The series is fun, sweet, and has a surprisingly sad ending for people unfamiliar with Whedon’s tendency to kill off beloved characters. It also serves as a smart examination of hero of celebrity hero culture as well as internet over-sharing culture. Dr. Horrible talks openly about his nefarious plans in his video blog, but he never considers that the Mayor and Captain Hammer might be watching and preparing for his attack.
While the cast is all great, Harris is the stand-out as Dr. Horrible. Fillion is funnier as the egotistical Captain Hammer, strutting around and preening like Gaston from Beauty and the Beast, but Harris is the heart of the series. He goes from a timid wannabe anarchist to a love-sick puppy to the super-villain he always dreamed he could be, and he can’t feel a thing, including his broken heart.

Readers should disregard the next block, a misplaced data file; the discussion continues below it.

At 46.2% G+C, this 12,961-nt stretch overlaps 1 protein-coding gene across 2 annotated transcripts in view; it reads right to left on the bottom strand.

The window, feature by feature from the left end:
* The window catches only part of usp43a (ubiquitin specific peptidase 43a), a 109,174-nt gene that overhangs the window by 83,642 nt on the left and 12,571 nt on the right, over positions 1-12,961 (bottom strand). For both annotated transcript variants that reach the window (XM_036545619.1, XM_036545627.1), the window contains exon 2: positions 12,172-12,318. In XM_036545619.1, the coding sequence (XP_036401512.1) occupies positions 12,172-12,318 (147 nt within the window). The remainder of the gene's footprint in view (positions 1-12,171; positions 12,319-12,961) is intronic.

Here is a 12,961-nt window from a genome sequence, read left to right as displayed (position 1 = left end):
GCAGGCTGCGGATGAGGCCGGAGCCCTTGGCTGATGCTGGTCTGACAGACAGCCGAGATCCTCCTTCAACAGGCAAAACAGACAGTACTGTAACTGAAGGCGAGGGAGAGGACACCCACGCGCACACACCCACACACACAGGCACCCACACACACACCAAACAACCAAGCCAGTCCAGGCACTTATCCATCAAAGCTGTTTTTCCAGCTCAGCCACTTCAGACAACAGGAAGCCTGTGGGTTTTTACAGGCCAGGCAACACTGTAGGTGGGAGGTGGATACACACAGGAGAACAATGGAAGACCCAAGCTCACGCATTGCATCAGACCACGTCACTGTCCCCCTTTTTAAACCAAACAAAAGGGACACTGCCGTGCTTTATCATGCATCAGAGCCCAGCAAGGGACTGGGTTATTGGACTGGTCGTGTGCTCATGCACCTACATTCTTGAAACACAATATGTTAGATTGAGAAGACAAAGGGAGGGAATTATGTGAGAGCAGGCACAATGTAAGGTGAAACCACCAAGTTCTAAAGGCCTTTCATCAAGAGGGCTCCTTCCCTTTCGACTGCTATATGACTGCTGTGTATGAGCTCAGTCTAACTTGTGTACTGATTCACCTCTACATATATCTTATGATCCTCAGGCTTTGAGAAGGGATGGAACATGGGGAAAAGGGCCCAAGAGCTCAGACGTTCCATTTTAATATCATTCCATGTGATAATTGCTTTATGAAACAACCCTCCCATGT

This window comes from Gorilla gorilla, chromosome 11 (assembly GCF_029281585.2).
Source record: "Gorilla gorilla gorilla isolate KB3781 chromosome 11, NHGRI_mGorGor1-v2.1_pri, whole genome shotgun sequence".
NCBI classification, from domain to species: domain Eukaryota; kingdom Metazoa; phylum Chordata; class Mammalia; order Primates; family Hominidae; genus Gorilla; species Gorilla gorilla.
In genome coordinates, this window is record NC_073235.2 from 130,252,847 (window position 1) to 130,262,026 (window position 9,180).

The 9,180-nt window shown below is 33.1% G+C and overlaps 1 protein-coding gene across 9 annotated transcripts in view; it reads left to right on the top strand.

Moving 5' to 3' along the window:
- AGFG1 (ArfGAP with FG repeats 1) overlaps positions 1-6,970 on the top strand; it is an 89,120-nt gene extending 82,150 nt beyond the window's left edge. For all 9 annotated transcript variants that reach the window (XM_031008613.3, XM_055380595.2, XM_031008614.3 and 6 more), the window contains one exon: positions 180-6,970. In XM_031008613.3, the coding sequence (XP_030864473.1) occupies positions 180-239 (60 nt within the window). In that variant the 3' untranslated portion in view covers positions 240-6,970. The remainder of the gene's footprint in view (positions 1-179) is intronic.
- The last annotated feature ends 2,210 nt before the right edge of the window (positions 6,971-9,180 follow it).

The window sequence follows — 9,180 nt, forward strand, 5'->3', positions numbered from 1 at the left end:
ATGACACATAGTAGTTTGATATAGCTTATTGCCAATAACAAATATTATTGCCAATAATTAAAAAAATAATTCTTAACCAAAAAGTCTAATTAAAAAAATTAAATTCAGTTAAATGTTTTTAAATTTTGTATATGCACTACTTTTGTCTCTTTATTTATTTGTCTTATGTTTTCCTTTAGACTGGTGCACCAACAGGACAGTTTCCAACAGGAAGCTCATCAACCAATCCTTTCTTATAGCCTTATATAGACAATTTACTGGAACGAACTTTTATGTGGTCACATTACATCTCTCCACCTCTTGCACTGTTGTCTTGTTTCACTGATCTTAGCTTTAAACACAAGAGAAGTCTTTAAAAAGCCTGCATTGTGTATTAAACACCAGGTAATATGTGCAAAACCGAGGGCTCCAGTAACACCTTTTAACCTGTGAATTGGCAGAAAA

The Bad To be honest, there is very little to nit-pick over. The production design could have been bigger or better, particularly the exterior street shots, but considering it was distributed online in the days before Husbands and House of Cards, it looks good.
The Music Dr. Horrible’s Sing-Along Blog technically has two soundtracks, one for the series itself and one for the singing commentary. Right off the bat, the Whedons went above and beyond for a little writer’s strike project. The music from the series is so popular that sing-along screenings and live stage performances have been hosted at fan events, theaters, and college campuses across the country. Fans sing their favorite songs from the series at karaoke nights. In short, people really love the music.